Beginners essentials

Bid your longest suits first.

Recognise that length and shortage in a suit can add a lot of power to your hand. A void can be more valuable than an Ace.

Shortage points

void=5, singleton=3, doubleton=1

  1. Don't include until you have suit agreement.
  2. Need sufficient trumps to count 3 for a singleton
  3. Don' add for NT

Length points

  1. >4 cards, 1 point each


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Bridge Venue

Example Deal

«  0612  »

Evaluate your hand. Length & shape

Length matters, always

A powerful picture card looks nice, but can only win once

When a suit is going to be chosen as trumps, remember even the lowly 2 will beat the Ace of any other suit when given the chance. And when you do have long suits, you also tend to have shortages elsewhere, which is just what you need to have the chance to beat these enemy Aces with your trumps.

In any case, your Aces are generally going to win whether they are trumps or not, as long as you have most of the trumps.The more you play, the more you'll realise how important it is to have length.

(Having said that, it's generally not so great to propose a 5-card suit which has nothing higher than the 9. That's the kind of suit you want to discard while you are playing. On the other hand, if your partner proposes that suit, then every one of those 5 low-value cards in your long 5-card suit turns into pure gold).

No Trumps

A long suit is helpful with "No Trumps" too. If you can establish a long suit, or better still a long suit from each hand, then your No Trump contract is going to be much easier to make. Your opponents will end up sadly and painfully discarding their high cards on the long tail of your long suit, with no means of gaining the lead to play their big cards. Add a point for a 5-card suit. Or, more rarely, add 2 points for a 6-card suit.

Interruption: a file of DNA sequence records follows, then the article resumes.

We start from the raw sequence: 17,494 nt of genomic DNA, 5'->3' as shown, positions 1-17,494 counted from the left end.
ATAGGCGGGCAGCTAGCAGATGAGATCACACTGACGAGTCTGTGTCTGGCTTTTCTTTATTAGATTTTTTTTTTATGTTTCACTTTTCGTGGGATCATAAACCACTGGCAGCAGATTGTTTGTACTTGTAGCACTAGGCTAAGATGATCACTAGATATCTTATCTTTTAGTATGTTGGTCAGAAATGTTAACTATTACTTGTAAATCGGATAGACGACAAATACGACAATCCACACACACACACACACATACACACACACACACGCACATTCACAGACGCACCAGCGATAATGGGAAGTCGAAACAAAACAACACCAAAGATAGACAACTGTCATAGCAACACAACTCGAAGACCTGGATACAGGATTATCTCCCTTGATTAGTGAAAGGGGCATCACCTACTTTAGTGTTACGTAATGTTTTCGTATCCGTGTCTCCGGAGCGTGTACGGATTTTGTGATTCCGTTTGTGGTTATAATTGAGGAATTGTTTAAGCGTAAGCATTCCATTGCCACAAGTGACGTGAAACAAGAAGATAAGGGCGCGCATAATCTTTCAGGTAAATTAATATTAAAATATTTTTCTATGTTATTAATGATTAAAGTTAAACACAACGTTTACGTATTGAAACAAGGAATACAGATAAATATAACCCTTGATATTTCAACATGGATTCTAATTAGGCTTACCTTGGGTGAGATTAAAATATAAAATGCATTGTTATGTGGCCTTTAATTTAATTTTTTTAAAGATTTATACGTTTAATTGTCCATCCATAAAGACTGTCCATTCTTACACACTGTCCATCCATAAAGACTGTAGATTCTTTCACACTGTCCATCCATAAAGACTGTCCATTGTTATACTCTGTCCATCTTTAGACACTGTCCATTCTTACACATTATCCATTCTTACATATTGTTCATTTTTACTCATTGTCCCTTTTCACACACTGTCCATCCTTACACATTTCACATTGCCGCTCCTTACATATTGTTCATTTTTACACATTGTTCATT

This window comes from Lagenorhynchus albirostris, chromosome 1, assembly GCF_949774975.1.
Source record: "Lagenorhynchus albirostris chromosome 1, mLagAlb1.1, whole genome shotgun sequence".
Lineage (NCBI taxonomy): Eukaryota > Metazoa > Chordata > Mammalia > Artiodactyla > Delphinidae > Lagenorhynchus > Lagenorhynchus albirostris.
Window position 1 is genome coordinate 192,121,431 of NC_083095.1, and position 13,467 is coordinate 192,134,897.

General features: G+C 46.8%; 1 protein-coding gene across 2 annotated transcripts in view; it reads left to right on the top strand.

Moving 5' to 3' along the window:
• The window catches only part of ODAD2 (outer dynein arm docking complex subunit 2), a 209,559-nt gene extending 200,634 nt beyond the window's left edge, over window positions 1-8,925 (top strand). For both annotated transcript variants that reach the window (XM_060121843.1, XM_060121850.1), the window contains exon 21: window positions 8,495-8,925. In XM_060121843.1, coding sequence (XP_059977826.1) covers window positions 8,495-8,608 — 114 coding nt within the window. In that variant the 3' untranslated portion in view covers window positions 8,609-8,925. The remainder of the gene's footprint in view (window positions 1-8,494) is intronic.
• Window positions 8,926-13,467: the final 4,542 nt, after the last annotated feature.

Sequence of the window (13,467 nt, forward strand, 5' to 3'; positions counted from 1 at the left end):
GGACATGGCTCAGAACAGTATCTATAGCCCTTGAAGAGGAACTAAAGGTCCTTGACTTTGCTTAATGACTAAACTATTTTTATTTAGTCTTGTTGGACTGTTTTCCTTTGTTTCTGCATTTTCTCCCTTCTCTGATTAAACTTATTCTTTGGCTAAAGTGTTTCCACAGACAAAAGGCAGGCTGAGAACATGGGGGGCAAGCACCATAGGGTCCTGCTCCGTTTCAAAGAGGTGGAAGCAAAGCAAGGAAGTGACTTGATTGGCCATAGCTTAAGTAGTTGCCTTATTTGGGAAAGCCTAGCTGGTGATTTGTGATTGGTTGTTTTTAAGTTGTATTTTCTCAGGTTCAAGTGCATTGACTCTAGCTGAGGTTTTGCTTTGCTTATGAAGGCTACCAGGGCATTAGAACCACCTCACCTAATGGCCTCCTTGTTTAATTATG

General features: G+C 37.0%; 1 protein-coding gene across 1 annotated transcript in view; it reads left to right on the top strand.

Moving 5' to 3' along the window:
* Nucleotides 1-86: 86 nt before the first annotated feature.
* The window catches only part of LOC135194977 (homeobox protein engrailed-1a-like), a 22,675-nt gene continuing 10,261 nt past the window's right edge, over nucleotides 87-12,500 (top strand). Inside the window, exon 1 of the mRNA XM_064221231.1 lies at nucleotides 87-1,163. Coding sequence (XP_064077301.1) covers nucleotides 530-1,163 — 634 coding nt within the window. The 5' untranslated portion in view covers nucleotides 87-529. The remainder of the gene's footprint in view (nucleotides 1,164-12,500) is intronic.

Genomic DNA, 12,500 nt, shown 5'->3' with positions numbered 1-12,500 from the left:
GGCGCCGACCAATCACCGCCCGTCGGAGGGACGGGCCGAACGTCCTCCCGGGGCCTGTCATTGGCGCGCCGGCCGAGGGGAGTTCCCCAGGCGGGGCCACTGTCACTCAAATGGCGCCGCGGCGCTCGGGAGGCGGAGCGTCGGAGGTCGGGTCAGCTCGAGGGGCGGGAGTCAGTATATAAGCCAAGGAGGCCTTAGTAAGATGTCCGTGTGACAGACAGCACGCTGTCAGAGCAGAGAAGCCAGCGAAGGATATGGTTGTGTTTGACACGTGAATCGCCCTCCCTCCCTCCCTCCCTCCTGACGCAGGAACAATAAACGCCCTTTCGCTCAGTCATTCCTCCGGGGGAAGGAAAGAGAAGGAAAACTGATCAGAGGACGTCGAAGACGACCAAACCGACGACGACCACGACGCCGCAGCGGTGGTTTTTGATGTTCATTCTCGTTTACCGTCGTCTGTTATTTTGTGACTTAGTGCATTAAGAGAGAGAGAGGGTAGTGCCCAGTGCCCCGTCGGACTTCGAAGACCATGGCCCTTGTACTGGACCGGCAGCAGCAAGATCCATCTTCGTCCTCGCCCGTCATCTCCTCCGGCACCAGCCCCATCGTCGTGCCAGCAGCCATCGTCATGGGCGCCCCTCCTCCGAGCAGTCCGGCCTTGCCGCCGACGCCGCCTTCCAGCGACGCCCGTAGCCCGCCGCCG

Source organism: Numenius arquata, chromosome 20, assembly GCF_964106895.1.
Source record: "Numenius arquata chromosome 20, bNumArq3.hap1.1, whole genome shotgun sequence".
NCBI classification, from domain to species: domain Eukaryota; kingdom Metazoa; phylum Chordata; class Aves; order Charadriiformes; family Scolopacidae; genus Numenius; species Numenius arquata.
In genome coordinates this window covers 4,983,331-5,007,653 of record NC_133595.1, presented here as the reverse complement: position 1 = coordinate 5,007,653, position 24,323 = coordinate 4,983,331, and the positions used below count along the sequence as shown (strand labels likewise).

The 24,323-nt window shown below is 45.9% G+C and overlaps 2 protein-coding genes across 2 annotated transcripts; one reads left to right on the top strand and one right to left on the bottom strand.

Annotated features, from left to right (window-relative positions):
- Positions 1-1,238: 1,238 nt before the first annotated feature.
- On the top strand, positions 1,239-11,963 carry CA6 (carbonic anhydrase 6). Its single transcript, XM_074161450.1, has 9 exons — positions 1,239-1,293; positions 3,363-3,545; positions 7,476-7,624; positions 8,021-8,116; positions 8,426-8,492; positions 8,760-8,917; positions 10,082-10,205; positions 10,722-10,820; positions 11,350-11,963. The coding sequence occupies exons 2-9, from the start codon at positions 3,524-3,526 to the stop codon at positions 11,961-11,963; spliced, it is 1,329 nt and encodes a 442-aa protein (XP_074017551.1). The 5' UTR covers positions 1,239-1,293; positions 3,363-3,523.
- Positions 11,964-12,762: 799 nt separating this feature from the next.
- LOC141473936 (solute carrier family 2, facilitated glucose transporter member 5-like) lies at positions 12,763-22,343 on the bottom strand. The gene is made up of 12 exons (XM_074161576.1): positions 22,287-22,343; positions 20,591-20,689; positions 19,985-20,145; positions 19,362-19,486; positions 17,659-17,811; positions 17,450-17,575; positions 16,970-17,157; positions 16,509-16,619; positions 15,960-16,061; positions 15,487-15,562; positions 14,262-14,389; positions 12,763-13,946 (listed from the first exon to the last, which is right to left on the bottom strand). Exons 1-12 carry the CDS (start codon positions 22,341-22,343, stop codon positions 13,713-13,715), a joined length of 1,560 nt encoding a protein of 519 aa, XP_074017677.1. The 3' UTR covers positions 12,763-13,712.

So, when "opening the bidding", bid your longer suits first.

When you are responding to a partner's previous bid, it's similar but not quite exactly the same, because sometimes it's better to bid a Major before a minor, since getting to Game in a Major is easier.

Shortage is fantastic - but nasty in No Trumps

612. Shortage Points when playing in a Suit
Shortage lots of trumps fewer trumps
Void 5 4
Singleton 3 2
Doubleton 1 1
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Why is a void more powerful than an Ace ? The chart says a void is worth 5 points.

An Ace will nearly always win a trick, but it can only win once. On the other hand, a void can be used to deliver more than one trick, since multiple ruffs (using of trumps) might be possible. Oh yes, and when does an Ace get beaten ? When the opposition have a void, of course.

So, given that you award yourself 4 points for an Ace (see HCP), it's easy to see why you should give yourself 5 points for a void. Provided of course you have to have a decent number of trumps for the void to pull its full weight. If not, downgrade it to 4 points.

When to include Shortage points

After suit agreement, but only then, you should add 5-3-1 shortage points for voids, singletons and doubletons.

Don't count points for a shortage if your shortage is in the very suit your partner is bidding. After all, she is suggesting that this very suit could be trumps. For this reason, you don't count shortage points until after you have suit agreement. At that point, you can re-evaluate your strength, having added your distribution points to your High Card Points. The extra points will sometimes be enough to convince you to raise the bid up to game, or explore a slam.

You never count shortage points in No Trumps, because a void or singleton can be a right pain,for two reasons:

  • often is can prevent you from being able to lead up to master cards in the other hand
  • if you are short, the enemy is probably long; they'll have great fun winning lots of tricks with this long suit, knowing that you have no trumps to stop them

Frankly, it's very dangerous to be in No Trumps if you hold a singleton, and often suicidal if you hold a void.

On the other hand, it can be helpful to have long suits in No Trumps, and you can add points for them (as mentioned above, "No Trumps").

Now try the quiz

Can you put all this into action ? Try the quiz for this subject by clicking on the link at the top left of the page, just below the main menu.
(You can try quizzes for any other subjects too while you're there. Look out for the thin red line).



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